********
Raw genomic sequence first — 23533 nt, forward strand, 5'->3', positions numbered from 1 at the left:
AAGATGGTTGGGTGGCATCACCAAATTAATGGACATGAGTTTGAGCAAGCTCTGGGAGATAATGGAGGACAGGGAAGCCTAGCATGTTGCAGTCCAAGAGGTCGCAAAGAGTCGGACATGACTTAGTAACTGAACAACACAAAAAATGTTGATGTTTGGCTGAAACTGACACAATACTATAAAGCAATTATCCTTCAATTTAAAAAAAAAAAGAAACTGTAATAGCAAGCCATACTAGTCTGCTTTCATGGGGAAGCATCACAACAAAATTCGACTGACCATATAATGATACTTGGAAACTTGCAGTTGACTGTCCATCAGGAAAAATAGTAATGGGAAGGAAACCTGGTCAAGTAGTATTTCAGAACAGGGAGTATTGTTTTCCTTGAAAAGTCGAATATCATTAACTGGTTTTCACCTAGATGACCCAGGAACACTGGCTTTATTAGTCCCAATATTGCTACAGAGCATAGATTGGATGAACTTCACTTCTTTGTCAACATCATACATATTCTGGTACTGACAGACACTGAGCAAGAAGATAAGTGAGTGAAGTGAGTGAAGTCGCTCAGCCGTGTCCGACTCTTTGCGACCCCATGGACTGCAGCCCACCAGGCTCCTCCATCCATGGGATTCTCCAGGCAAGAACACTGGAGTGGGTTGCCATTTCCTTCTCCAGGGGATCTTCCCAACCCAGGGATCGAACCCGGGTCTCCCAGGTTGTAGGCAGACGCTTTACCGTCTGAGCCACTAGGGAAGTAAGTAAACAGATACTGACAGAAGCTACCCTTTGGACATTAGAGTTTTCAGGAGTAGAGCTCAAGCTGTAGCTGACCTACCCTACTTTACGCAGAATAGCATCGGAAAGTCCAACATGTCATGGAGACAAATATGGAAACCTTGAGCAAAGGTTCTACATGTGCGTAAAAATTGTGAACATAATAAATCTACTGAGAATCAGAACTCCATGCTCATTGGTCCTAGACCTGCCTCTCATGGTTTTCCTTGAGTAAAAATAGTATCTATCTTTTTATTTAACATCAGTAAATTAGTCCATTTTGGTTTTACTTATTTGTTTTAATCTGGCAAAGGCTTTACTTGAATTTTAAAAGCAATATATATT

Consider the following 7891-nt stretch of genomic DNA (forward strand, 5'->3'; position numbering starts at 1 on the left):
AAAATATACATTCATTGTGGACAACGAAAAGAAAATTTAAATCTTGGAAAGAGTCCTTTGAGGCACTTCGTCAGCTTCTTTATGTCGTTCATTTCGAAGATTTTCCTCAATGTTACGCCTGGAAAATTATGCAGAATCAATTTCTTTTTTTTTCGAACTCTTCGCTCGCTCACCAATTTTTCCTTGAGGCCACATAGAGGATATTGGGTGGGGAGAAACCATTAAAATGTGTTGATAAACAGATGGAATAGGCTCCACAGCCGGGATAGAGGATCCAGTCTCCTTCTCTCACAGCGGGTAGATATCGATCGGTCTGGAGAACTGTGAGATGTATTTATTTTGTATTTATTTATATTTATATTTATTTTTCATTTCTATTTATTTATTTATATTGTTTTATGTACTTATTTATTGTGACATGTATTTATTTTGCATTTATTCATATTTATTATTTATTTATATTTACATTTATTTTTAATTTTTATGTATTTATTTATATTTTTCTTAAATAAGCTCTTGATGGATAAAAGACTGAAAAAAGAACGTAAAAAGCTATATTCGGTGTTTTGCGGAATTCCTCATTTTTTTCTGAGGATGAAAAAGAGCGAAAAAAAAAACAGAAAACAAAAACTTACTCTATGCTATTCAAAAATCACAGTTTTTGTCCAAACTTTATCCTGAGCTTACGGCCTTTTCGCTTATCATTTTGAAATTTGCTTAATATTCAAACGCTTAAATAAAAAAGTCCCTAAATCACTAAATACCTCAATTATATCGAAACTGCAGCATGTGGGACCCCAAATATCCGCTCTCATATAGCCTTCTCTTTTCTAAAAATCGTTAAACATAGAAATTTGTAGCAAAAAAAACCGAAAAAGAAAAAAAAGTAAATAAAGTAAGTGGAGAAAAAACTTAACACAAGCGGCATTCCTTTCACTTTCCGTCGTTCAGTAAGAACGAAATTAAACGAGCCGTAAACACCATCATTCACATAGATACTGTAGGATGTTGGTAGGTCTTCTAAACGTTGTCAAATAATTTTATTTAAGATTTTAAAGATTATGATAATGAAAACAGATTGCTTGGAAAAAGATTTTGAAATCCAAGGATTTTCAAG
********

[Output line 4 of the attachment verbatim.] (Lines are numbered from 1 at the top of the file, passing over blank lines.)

AAAATATACATTCATTGTGGACAACGAAAAGAAAATTTAAATCTTGGAAAGAGTCCTTTGAGGCACTTCGTCAGCTTCTTTATGTCGTTCATTTCGAAGATTTTCCTCAATGTTACGCCTGGAAAATTATGCAGAATCAATTTCTTTTTTTTTCGAACTCTTCGCTCGCTCACCAATTTTTCCTTGAGGCCACATAGAGGATATTGGGTGGGGAGAAACCATTAAAATGTGTTGATAAACAGATGGAATAGGCTCCACAGCCGGGATAGAGGATCCAGTCTCCTTCTCTCACAGCGGGTAGATATCGATCGGTCTGGAGAACTGTGAGATGTATTTATTTTGTATTTATTTATATTTATATTTATTTTTCATTTCTATTTATTTATTTATATTGTTTTATGTACTTATTTATTGTGACATGTATTTATTTTGCATTTATTCATATTTATTATTTATTTATATTTACATTTATTTTTAATTTTTATGTATTTATTTATATTTTTCTTAAATAAGCTCTTGATGGATAAAAGACTGAAAAAAGAACGTAAAAAGCTATATTCGGTGTTTTGCGGAATTCCTCATTTTTTTCTGAGGATGAAAAAGAGCGAAAAAAAAAACAGAAAACAAAAACTTACTCTATGCTATTCAAAAATCACAGTTTTTGTCCAAACTTTATCCTGAGCTTACGGCCTTTTCGCTTATCATTTTGAAATTTGCTTAATATTCAAACGCTTAAATAAAAAAGTCCCTAAATCACTAAATACCTCAATTATATCGAAACTGCAGCATGTGGGACCCCAAATATCCGCTCTCATATAGCCTTCTCTTTTCTAAAAATCGTTAAACATAGAAATTTGTAGCAAAAAAAACCGAAAAAGAAAAAAAAGTAAATAAAGTAAGTGGAGAAAAAACTTAACACAAGCGGCATTCCTTTCACTTTCCGTCGTTCAGTAAGAACGAAATTAAACGAGCCGTAAACACCATCATTCACATAGATACTGTAGGATGTTGGTAGGTCTTCTAAACGTTGTCAAATAATTTTATTTAAGATTTTAAAGATTATGATAATGAAAACAGATTGCTTGGAAAAAGATTTTGAAATCCAAGGATTTTCAAG